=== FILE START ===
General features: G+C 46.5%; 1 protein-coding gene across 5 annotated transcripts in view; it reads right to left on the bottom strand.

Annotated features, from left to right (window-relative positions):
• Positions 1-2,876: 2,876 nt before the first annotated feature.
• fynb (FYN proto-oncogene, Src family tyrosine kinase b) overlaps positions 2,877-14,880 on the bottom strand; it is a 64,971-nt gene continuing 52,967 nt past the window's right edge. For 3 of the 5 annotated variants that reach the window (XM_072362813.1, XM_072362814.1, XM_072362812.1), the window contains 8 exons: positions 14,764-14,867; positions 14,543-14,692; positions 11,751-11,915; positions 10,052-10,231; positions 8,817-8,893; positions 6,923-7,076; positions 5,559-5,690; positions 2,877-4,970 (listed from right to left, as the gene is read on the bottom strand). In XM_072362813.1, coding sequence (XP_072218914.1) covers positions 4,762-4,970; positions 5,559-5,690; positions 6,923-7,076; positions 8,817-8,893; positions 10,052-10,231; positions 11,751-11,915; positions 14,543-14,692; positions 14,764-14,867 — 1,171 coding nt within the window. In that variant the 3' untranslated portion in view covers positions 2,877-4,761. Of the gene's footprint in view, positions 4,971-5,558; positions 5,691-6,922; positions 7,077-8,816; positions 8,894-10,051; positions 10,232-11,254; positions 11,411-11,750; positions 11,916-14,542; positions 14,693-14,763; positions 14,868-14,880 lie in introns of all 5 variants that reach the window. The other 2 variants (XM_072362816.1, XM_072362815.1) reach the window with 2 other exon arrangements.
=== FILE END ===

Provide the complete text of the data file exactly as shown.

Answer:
General features: G+C 46.5%; 1 protein-coding gene across 5 annotated transcripts in view; it reads right to left on the bottom strand.

Annotated features, from left to right (window-relative positions):
• Positions 1-2,876: 2,876 nt before the first annotated feature.
• fynb (FYN proto-oncogene, Src family tyrosine kinase b) overlaps positions 2,877-14,880 on the bottom strand; it is a 64,971-nt gene continuing 52,967 nt past the window's right edge. For 3 of the 5 annotated variants that reach the window (XM_072362813.1, XM_072362814.1, XM_072362812.1), the window contains 8 exons: positions 14,764-14,867; positions 14,543-14,692; positions 11,751-11,915; positions 10,052-10,231; positions 8,817-8,893; positions 6,923-7,076; positions 5,559-5,690; positions 2,877-4,970 (listed from right to left, as the gene is read on the bottom strand). In XM_072362813.1, coding sequence (XP_072218914.1) covers positions 4,762-4,970; positions 5,559-5,690; positions 6,923-7,076; positions 8,817-8,893; positions 10,052-10,231; positions 11,751-11,915; positions 14,543-14,692; positions 14,764-14,867 — 1,171 coding nt within the window. In that variant the 3' untranslated portion in view covers positions 2,877-4,761. Of the gene's footprint in view, positions 4,971-5,558; positions 5,691-6,922; positions 7,077-8,816; positions 8,894-10,051; positions 10,232-11,254; positions 11,411-11,750; positions 11,916-14,542; positions 14,693-14,763; positions 14,868-14,880 lie in introns of all 5 variants that reach the window. The other 2 variants (XM_072362816.1, XM_072362815.1) reach the window with 2 other exon arrangements.